Kerbside Noise (Glass)

This is a subject that has been rumbling along for quite some time, however, it appears that there may finally be light at the end of the tunnel. The wider industry has spent a number of years looking at ways to minimise noise at the kerbside, which has concentrated on glass collections.

Why then, do we continue to collect glass separately and not co-mingled with DMR – Surely this would resolve the noise problem? Disregarding potential impacts on MRF input specs, material values and markets, WRAP research suggests that co-mingled glass with DMR tests were equally as high in terms of noise levels.

Two Information sheets have been drafted by the WISH Noise Working Group to supplement Wish Waste 16 with regard to ‘Hearing protection & health surveillance’ and ‘How to estimate Noise Exposure’. These information sheets are now with HSE’s Policy Governance Group for endorsement. The HSE is also working with vehicle manufacturers and procurers to improve design and tender specification of RCVs used for glass collection.

The latest update from the HSE is that their Science division has drafted a new standard for the measurement of noise emissions generated by vehicles collecting glass. Without wanting to dive too deeply into the technical realms, the current noise measurement standard for RCVs uses PVCu tubes and doesn’t include kerbside sort options, so it considerably underestimates the noise levels from glass, making it unrealistic for current kerbside collections. The draft standard is being reviewed with the aim to have a final release for manufacturers by June 2019.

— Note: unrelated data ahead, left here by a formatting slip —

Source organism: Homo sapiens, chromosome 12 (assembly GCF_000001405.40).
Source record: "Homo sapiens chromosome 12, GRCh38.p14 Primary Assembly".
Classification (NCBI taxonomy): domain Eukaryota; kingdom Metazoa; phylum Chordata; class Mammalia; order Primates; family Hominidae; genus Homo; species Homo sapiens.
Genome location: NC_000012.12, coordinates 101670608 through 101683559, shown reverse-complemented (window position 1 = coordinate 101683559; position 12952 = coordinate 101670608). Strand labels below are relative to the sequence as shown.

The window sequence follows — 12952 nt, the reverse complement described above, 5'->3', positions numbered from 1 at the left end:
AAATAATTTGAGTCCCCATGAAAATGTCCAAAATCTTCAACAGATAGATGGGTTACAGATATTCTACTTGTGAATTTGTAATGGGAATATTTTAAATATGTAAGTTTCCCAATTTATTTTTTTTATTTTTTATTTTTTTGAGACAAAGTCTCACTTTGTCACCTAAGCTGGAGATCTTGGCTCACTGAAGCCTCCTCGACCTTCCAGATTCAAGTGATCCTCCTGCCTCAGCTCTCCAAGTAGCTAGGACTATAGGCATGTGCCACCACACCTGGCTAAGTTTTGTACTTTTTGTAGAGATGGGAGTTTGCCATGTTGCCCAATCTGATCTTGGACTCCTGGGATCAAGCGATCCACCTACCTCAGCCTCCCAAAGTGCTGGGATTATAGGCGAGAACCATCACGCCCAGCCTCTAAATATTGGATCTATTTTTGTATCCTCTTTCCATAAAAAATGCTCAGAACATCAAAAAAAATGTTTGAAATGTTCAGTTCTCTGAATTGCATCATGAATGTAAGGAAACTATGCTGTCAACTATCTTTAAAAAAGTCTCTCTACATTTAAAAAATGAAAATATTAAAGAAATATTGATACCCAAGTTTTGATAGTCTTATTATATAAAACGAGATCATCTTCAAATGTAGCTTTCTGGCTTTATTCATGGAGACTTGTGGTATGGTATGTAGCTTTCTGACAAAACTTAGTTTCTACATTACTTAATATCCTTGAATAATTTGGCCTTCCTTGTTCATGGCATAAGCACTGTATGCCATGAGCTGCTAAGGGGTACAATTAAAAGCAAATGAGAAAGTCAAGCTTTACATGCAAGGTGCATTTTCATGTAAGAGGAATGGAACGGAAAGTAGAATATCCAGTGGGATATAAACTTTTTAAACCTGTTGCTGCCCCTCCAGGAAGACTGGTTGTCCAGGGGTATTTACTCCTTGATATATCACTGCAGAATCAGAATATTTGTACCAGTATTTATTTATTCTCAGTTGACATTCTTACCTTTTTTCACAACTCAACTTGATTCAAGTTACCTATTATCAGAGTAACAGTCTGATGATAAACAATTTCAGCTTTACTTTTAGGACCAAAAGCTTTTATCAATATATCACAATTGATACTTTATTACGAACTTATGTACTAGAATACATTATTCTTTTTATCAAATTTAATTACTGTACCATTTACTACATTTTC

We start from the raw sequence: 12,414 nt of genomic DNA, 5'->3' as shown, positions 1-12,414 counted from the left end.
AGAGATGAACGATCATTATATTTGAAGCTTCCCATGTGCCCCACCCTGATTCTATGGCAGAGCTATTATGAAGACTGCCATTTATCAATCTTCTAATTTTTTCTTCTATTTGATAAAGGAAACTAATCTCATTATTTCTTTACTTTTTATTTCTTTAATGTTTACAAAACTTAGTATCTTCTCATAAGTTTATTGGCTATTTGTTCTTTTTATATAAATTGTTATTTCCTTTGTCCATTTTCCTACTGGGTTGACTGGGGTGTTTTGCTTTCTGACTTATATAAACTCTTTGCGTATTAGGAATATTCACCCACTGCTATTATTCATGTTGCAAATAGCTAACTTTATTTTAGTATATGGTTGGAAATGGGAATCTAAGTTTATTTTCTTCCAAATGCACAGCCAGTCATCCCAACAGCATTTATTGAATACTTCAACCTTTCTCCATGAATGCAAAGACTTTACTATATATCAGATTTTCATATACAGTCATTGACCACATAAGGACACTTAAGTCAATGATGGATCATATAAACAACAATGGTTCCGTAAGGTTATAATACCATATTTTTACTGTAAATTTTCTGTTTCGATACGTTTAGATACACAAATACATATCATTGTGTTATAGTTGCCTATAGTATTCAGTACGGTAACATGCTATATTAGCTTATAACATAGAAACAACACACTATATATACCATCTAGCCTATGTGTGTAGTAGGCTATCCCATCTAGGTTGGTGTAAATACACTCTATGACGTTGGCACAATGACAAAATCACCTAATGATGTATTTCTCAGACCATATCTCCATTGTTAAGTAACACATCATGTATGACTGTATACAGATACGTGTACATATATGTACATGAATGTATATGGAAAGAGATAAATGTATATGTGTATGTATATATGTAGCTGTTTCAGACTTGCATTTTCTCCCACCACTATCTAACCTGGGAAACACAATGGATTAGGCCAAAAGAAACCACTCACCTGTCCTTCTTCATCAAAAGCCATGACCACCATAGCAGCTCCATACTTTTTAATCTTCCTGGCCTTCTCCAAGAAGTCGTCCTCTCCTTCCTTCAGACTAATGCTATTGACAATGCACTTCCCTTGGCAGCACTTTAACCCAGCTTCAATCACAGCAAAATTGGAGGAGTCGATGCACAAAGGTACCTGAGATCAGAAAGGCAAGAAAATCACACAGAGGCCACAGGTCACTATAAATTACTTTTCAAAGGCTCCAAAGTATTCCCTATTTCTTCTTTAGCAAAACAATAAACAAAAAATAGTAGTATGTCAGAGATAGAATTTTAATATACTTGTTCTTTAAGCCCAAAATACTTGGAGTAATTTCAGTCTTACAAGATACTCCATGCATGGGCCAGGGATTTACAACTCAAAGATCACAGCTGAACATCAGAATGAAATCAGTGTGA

In terms of impacts on Local Authorities, there are likely to be significant procurement implications as buyers should be requesting noise emission values, which comply with the revised standard, which will eventually be available from the WISH website.

The HSE have commitment from manufacturers to provide vehicles as quiet as technically possible. Whilst manufacturers claim that technical solutions are available, the cost implications don’t make them particularly attractive to procurers unless they are enforced!

Ultimately, specific clauses may need to be included within tender specifications to include measurement of noise emission in accordance with the draft standard. This could include a pass/fail clause with regard to all technically possible solutions. There will be a ‘noise calculator’ on the HSE website based on the current draft standard to calculate noise exposure to collection crews based on local factors (Number of tips etc).

Watch this space!!